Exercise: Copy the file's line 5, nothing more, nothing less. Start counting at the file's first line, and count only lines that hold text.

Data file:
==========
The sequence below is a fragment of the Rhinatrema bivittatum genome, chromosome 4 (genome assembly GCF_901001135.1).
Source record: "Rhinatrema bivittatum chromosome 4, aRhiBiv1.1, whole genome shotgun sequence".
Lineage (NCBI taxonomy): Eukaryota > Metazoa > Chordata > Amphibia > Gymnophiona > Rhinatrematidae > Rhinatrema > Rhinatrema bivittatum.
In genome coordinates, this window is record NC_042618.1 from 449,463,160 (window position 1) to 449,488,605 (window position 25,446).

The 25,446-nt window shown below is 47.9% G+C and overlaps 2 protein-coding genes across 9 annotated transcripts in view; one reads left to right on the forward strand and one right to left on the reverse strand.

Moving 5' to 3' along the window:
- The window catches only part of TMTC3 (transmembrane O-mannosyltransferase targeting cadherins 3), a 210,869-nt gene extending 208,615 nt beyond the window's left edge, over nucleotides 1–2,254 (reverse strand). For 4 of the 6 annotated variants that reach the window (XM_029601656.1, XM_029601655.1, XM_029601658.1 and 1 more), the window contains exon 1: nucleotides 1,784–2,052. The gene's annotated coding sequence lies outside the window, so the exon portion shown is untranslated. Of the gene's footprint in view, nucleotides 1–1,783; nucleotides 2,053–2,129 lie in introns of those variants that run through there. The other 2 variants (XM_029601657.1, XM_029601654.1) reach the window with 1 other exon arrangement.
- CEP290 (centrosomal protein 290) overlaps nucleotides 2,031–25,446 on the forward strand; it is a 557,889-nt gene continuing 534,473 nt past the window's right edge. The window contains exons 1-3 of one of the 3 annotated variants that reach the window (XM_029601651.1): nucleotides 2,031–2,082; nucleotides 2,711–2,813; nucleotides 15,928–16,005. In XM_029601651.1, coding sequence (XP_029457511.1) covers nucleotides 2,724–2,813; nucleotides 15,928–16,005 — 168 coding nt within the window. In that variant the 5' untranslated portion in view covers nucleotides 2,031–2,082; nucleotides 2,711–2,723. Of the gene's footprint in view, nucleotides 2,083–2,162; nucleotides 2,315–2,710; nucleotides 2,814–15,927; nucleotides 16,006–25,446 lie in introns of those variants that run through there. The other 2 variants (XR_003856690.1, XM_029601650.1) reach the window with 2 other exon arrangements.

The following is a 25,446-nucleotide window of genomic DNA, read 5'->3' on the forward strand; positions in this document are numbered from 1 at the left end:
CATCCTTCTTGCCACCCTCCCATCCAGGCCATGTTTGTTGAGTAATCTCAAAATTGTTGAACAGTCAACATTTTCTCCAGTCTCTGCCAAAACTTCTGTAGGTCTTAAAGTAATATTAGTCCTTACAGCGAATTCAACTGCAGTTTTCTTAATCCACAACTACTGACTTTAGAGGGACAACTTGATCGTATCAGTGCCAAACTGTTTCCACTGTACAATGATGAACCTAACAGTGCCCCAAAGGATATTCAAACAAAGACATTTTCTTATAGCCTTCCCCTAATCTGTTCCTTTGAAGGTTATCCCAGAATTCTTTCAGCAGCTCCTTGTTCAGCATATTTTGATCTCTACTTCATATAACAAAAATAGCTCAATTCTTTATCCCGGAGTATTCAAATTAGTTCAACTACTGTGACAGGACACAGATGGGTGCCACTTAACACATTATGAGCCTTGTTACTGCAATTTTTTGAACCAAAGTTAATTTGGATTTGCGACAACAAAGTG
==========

The 25,446-nt window shown below is 47.9% G+C and overlaps 2 protein-coding genes across 9 annotated transcripts in view; one reads left to right on the forward strand and one right to left on the reverse strand.